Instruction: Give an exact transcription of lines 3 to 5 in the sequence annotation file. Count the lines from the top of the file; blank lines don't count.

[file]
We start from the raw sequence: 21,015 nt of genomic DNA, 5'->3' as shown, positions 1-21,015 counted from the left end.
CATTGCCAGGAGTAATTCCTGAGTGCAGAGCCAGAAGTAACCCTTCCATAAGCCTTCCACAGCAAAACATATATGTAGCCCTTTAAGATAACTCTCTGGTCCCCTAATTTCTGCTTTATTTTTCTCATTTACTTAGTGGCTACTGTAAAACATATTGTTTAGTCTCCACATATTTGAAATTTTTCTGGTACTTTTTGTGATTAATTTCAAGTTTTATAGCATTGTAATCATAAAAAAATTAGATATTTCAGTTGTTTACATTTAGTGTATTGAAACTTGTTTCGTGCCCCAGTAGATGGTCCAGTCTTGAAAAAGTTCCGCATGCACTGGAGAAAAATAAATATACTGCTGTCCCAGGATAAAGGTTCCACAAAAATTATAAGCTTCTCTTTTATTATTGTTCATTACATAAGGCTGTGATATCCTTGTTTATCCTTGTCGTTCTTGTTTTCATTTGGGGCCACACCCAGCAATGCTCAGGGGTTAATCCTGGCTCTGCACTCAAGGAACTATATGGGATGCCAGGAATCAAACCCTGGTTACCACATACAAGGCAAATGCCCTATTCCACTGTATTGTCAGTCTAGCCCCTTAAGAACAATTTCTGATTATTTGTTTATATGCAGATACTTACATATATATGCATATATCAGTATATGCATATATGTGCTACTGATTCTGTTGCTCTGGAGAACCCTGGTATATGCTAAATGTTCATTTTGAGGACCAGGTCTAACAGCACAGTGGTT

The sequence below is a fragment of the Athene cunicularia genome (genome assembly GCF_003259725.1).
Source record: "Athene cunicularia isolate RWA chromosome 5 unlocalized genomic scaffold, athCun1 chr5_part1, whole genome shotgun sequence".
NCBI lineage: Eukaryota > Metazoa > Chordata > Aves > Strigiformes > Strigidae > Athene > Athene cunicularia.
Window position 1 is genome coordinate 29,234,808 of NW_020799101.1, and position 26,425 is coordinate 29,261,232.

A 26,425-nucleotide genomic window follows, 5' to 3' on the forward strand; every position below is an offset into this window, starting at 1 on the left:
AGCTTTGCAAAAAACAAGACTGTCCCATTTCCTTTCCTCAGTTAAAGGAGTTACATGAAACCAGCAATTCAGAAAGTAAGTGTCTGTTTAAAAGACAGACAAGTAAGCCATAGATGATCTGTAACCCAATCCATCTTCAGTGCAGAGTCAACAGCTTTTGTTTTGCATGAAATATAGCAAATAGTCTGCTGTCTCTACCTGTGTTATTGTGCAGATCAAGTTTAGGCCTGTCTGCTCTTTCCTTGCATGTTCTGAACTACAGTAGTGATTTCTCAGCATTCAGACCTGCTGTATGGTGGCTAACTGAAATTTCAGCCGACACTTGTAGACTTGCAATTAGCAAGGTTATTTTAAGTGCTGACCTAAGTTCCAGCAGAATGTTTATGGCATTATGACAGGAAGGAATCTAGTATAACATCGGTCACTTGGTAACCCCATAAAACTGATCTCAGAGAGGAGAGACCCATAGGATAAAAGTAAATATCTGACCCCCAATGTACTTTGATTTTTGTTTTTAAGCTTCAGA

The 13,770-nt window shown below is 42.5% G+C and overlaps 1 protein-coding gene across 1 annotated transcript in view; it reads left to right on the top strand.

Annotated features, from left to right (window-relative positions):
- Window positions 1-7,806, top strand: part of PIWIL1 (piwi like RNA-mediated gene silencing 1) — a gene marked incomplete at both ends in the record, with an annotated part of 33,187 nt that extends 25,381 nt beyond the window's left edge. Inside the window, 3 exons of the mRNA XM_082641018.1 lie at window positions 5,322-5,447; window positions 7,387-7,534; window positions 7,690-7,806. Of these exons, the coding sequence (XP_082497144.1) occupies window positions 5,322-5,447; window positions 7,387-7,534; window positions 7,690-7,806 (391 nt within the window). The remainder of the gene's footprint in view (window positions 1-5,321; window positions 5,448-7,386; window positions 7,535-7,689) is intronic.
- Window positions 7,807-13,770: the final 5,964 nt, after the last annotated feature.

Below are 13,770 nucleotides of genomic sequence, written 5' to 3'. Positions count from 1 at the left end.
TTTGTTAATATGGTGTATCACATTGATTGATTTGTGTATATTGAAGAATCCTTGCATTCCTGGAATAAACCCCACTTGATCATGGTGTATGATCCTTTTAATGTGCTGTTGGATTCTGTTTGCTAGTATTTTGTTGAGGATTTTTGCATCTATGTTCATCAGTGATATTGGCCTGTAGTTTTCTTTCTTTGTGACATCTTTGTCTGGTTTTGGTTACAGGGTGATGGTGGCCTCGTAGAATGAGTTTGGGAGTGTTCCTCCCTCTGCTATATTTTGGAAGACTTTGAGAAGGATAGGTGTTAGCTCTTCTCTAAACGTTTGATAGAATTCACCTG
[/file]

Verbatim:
The sequence below is a fragment of the Athene cunicularia genome (genome assembly GCF_003259725.1).
Source record: "Athene cunicularia isolate RWA chromosome 5 unlocalized genomic scaffold, athCun1 chr5_part1, whole genome shotgun sequence".
NCBI lineage: Eukaryota > Metazoa > Chordata > Aves > Strigiformes > Strigidae > Athene > Athene cunicularia.